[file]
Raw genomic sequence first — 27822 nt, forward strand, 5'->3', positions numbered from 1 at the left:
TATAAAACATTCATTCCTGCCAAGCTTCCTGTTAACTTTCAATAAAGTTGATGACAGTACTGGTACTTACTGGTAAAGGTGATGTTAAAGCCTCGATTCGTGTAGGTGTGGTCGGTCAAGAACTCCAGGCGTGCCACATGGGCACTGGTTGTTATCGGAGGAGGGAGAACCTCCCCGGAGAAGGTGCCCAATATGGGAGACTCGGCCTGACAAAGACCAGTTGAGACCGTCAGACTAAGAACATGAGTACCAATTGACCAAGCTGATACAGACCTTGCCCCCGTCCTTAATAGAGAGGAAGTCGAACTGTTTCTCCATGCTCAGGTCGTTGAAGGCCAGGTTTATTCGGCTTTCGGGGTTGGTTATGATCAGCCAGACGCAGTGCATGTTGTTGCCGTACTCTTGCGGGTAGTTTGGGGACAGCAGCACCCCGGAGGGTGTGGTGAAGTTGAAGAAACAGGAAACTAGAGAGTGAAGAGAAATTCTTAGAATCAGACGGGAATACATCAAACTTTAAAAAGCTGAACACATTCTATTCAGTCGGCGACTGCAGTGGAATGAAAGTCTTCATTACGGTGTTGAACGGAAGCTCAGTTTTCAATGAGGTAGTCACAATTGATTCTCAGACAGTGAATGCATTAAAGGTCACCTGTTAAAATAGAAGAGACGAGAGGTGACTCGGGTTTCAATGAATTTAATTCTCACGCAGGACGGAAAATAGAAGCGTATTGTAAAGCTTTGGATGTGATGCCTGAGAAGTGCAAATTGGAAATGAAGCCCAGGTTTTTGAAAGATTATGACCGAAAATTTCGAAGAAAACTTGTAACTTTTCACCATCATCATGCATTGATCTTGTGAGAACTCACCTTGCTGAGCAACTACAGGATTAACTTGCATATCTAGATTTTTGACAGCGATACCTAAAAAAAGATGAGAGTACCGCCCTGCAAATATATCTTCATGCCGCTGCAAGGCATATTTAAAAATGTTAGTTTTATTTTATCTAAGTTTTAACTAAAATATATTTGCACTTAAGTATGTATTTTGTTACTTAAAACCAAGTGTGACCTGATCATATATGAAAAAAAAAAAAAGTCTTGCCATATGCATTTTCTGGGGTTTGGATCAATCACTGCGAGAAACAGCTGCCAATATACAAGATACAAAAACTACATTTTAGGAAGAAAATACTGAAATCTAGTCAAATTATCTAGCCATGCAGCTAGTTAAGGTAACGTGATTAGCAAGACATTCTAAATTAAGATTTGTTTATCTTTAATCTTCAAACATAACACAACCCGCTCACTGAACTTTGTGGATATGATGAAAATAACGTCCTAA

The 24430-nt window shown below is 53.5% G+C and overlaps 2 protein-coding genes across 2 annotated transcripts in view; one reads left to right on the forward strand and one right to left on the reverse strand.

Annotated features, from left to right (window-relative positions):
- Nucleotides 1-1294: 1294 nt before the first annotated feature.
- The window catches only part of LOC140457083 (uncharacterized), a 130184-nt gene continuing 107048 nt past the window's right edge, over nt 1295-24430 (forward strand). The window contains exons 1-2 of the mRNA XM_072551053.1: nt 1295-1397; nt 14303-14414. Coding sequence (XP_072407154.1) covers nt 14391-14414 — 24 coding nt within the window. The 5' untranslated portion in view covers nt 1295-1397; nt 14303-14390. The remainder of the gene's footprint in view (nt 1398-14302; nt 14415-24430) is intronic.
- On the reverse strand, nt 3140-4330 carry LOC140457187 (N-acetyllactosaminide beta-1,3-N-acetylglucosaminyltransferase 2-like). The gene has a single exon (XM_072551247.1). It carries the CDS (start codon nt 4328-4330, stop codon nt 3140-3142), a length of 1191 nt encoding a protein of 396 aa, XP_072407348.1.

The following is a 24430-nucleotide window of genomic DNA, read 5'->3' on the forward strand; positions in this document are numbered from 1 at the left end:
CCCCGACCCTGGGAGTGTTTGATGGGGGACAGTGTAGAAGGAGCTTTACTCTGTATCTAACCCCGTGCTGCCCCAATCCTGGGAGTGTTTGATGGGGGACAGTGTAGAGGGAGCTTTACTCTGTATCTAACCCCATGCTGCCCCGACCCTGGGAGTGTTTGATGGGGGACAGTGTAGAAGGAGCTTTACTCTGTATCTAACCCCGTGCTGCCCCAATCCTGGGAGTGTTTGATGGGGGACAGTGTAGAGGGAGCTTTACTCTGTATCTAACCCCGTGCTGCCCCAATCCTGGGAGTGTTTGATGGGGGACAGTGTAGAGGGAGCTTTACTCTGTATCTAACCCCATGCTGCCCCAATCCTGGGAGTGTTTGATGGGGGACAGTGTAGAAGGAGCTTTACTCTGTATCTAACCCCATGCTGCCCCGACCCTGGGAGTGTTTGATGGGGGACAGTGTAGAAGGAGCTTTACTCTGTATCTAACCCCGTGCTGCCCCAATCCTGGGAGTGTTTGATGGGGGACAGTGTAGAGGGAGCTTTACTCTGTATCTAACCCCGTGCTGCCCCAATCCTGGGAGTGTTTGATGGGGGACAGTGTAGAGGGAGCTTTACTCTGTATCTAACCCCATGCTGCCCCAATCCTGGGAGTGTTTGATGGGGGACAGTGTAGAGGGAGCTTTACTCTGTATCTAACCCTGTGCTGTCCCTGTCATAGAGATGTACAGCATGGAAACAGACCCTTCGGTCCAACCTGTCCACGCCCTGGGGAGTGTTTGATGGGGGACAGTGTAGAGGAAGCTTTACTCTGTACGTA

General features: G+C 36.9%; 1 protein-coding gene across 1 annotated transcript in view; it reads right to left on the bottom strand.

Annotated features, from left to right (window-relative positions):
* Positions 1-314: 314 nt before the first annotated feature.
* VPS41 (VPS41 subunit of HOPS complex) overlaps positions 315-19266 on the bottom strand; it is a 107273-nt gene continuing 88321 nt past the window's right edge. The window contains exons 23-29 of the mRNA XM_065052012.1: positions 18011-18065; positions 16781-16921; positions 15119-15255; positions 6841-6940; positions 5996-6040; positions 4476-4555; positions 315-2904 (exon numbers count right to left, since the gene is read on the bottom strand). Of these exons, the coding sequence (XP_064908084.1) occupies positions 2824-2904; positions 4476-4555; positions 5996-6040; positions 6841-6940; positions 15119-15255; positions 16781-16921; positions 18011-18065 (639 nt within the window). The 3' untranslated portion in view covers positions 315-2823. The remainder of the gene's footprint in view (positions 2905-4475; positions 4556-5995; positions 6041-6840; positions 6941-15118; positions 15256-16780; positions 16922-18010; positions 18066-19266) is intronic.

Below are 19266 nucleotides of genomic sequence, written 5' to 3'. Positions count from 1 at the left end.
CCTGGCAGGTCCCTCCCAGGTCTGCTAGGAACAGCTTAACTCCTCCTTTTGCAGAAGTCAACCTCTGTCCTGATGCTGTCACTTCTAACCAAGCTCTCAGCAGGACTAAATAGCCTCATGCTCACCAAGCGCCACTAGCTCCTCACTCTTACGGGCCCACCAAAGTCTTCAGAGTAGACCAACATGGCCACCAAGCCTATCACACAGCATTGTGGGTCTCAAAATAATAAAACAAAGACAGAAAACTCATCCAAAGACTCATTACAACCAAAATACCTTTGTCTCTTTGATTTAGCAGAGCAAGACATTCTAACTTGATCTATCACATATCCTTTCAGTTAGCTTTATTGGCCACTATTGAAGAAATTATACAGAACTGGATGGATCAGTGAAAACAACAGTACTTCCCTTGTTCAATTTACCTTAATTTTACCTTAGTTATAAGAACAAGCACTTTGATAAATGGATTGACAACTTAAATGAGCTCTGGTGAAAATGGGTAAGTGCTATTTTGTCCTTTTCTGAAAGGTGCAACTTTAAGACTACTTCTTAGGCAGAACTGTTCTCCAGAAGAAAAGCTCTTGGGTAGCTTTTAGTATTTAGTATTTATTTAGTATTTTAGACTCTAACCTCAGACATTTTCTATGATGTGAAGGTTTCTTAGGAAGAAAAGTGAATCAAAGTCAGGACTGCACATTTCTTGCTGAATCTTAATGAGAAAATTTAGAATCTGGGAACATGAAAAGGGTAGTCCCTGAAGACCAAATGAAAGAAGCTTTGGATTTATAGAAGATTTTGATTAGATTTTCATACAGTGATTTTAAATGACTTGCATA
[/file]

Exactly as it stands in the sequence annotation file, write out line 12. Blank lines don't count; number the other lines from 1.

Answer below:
* Positions 1-314: 314 nt before the first annotated feature.